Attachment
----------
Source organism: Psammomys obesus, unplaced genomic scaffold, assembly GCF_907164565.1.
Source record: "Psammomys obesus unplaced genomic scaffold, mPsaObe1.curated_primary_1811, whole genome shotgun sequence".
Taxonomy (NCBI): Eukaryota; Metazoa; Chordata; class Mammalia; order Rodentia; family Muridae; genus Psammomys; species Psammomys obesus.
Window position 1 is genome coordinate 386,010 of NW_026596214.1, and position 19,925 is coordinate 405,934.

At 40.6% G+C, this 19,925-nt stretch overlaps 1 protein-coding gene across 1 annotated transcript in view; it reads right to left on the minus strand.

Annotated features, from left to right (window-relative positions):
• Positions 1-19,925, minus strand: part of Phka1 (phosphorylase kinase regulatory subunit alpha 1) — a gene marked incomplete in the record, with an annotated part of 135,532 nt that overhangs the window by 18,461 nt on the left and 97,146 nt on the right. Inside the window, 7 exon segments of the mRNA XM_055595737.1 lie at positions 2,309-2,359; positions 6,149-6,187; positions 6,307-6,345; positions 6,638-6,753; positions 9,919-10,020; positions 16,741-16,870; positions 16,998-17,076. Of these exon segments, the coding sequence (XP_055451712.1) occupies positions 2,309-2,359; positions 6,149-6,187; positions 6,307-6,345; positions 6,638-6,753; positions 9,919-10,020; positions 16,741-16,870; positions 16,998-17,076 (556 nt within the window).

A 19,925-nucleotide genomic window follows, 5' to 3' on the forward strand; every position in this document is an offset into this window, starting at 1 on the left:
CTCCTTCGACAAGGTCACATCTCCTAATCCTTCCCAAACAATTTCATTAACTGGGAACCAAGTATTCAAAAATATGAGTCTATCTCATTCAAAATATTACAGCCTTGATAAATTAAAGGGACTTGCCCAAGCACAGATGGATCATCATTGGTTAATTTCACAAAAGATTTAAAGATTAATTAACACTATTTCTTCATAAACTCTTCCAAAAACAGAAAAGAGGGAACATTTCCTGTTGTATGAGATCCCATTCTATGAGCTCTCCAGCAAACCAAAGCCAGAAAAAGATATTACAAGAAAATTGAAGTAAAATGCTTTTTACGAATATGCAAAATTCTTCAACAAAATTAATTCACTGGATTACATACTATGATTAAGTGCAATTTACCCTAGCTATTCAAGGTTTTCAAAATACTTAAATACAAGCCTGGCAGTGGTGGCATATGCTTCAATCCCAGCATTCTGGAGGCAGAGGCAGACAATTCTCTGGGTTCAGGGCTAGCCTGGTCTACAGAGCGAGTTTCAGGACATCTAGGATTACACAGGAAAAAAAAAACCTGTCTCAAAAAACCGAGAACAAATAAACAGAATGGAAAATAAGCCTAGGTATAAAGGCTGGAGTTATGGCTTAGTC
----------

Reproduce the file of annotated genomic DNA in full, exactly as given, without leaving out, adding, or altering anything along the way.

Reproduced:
Source organism: Psammomys obesus, unplaced genomic scaffold, assembly GCF_907164565.1.
Source record: "Psammomys obesus unplaced genomic scaffold, mPsaObe1.curated_primary_1811, whole genome shotgun sequence".
Taxonomy (NCBI): Eukaryota; Metazoa; Chordata; class Mammalia; order Rodentia; family Muridae; genus Psammomys; species Psammomys obesus.
Window position 1 is genome coordinate 386,010 of NW_026596214.1, and position 19,925 is coordinate 405,934.

At 40.6% G+C, this 19,925-nt stretch overlaps 1 protein-coding gene across 1 annotated transcript in view; it reads right to left on the minus strand.

Annotated features, from left to right (window-relative positions):
• Positions 1-19,925, minus strand: part of Phka1 (phosphorylase kinase regulatory subunit alpha 1) — a gene marked incomplete in the record, with an annotated part of 135,532 nt that overhangs the window by 18,461 nt on the left and 97,146 nt on the right. Inside the window, 7 exon segments of the mRNA XM_055595737.1 lie at positions 2,309-2,359; positions 6,149-6,187; positions 6,307-6,345; positions 6,638-6,753; positions 9,919-10,020; positions 16,741-16,870; positions 16,998-17,076. Of these exon segments, the coding sequence (XP_055451712.1) occupies positions 2,309-2,359; positions 6,149-6,187; positions 6,307-6,345; positions 6,638-6,753; positions 9,919-10,020; positions 16,741-16,870; positions 16,998-17,076 (556 nt within the window).

A 19,925-nucleotide genomic window follows, 5' to 3' on the forward strand; every position in this document is an offset into this window, starting at 1 on the left:
CTCCTTCGACAAGGTCACATCTCCTAATCCTTCCCAAACAATTTCATTAACTGGGAACCAAGTATTCAAAAATATGAGTCTATCTCATTCAAAATATTACAGCCTTGATAAATTAAAGGGACTTGCCCAAGCACAGATGGATCATCATTGGTTAATTTCACAAAAGATTTAAAGATTAATTAACACTATTTCTTCATAAACTCTTCCAAAAACAGAAAAGAGGGAACATTTCCTGTTGTATGAGATCCCATTCTATGAGCTCTCCAGCAAACCAAAGCCAGAAAAAGATATTACAAGAAAATTGAAGTAAAATGCTTTTTACGAATATGCAAAATTCTTCAACAAAATTAATTCACTGGATTACATACTATGATTAAGTGCAATTTACCCTAGCTATTCAAGGTTTTCAAAATACTTAAATACAAGCCTGGCAGTGGTGGCATATGCTTCAATCCCAGCATTCTGGAGGCAGAGGCAGACAATTCTCTGGGTTCAGGGCTAGCCTGGTCTACAGAGCGAGTTTCAGGACATCTAGGATTACACAGGAAAAAAAAAACCTGTCTCAAAAAACCGAGAACAAATAAACAGAATGGAAAATAAGCCTAGGTATAAAGGCTGGAGTTATGGCTTAGTC